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Comic duo push the (Oscar) envelope

The creators of 'For Your Consideration,' set out to poke fun at Hollywood egos.

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Christopher Guest and Eugene Levy could each pack a megastar's trailer with solo credentials. Working together they are the undisputed kings of the cinematic sendup.

Broadway trained, Guest scored his writing breakthrough with the 1984 heavy-metal mockumentary "This Is Spinal Tap," which had a generation of musicians cranking their amps up to level "11" in tribute. Canadian-born Levy – his prodigious eyebrows characters unto themselves – rose through Second City TV as a writer/performer of comedic sketches on his way to becoming a Hollywood staple. In 1985, he produced HBO's "The Last Polka," spawned from SCTV bits about – interestingly – a fictional band.

Over the past decade, they have collaborated as writers and actors – corralling a regular cast – on three subculture comedies. "A Mighty Wind" (2003), "Best in Show" (2000), and "Waiting for Guffman" (1996) took a largely unscripted, documentary approach to folk music, canine contests, and small-town community theater, respectively.

Now they have loosed their talents on Hollywood with "For Your Consideration," the story of a small indie film whose cast is giddy over highly improbable Oscar buzz. Its point of view nudges the film out of the documentary format and into narrative – a conscious decision, says director Guest. But viewers will see familiar fingerprints and faces.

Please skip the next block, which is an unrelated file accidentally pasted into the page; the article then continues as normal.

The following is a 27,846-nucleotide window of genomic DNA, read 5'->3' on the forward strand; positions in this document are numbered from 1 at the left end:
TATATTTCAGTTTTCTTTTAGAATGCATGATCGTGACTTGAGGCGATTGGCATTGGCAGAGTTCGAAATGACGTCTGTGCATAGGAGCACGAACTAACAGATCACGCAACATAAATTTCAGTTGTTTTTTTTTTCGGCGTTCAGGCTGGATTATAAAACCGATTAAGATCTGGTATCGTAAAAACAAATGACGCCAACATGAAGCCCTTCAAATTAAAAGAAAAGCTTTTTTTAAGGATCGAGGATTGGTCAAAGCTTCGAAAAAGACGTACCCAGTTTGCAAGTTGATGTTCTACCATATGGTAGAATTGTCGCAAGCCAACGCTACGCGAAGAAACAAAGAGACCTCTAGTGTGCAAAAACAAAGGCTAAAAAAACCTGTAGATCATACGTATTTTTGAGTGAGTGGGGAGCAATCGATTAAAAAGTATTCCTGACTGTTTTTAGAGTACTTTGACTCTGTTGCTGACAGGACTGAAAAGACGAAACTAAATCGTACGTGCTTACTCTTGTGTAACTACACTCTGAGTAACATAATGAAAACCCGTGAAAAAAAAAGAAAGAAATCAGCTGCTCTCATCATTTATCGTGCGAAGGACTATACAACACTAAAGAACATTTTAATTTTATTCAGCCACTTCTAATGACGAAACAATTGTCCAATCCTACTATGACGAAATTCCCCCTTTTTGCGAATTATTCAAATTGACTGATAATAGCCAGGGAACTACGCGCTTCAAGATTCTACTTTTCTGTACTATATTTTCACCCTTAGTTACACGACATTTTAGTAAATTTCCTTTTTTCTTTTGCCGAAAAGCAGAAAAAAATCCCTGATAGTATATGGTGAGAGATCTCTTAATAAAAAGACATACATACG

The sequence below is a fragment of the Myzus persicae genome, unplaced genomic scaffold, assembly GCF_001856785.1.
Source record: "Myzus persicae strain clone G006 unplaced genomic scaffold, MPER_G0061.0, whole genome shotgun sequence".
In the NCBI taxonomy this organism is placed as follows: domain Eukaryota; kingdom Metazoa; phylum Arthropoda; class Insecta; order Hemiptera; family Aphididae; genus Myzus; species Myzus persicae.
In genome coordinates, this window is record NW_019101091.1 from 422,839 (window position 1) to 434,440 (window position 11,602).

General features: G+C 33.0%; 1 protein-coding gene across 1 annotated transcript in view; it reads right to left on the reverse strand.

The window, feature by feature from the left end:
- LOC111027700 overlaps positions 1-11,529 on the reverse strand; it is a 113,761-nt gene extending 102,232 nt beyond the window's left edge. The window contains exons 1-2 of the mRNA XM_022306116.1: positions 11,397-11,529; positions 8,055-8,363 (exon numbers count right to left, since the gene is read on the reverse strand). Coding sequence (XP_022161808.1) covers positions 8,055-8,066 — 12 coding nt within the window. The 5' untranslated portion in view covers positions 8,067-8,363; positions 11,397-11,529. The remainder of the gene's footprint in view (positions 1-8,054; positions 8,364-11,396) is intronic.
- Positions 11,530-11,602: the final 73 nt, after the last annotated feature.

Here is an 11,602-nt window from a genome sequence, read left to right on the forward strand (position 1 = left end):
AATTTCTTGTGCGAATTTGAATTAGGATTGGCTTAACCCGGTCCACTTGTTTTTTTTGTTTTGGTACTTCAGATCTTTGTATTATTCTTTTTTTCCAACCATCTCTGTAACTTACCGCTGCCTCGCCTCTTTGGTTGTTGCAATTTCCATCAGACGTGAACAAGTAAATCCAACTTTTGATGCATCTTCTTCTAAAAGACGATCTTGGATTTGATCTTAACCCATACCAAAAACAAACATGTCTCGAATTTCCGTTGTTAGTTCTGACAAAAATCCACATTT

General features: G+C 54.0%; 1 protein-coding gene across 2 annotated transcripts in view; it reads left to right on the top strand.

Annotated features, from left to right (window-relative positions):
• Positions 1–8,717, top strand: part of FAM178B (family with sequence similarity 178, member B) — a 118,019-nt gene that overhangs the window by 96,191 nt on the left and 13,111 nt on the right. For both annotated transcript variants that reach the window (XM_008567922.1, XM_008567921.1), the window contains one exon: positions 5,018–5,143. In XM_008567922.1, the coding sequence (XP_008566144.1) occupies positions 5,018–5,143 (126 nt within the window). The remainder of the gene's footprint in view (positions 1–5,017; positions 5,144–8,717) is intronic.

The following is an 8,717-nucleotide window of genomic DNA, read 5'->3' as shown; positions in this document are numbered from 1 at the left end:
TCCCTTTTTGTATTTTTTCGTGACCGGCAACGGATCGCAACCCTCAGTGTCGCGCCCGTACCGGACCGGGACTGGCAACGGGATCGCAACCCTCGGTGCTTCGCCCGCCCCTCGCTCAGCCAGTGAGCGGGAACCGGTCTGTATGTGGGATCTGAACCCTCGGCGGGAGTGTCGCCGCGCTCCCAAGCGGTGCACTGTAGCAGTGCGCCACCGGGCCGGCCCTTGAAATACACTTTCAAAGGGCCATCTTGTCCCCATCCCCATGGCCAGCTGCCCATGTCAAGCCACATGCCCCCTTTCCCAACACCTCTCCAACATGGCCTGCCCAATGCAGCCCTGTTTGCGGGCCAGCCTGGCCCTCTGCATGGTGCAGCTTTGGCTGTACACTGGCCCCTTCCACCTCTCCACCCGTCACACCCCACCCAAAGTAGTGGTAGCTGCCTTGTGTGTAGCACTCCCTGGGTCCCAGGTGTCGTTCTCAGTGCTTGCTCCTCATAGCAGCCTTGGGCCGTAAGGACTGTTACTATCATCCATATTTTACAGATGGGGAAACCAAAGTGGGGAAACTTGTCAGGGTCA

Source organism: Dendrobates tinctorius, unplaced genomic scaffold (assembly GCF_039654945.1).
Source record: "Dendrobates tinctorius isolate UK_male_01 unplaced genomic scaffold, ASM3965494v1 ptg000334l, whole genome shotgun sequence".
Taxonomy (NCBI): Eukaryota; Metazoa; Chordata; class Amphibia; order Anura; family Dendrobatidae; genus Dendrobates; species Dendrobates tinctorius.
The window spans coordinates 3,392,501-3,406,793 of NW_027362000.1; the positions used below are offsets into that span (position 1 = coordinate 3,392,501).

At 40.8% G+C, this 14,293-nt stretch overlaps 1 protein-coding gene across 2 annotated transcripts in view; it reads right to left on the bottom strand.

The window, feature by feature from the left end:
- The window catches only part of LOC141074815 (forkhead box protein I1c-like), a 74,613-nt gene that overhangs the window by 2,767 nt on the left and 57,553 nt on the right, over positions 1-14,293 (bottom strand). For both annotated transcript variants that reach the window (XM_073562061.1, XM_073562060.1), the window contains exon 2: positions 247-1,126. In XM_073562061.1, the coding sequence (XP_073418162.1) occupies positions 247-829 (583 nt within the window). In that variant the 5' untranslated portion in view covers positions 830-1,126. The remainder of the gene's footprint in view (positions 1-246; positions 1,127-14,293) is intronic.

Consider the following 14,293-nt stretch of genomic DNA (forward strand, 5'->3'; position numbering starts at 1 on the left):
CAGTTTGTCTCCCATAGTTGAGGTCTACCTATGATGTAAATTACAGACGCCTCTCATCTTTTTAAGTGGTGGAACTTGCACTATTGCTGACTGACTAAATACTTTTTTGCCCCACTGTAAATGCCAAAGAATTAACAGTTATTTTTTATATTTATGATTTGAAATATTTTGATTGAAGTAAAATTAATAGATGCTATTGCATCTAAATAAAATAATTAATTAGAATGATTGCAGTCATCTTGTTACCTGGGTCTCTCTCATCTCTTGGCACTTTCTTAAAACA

The Monitor caught up with Guest and Levy in Boston for a mostly deadpan chat.

What are the implications of owning so distinctive a brand of satirical filmmaking?

Christopher Guest: I don't really think of myself as a satirist, I guess. I think of myself as a person who makes films that are really my observations about human behavior. And you could pick any area, any job, any slice of life, and have that same depth. I think that's what's fascinating. This movie obviously centers around something that we know well. But it could be about ... you know, anyone with ego issues. [A]fter "A Mighty Wind," which showed Eugene and Catherine [O'Hara] in very vulnerable states, really dangerously kind of balanced, delicate people, we wanted to keep going and not just do a series of sketches and funny things.

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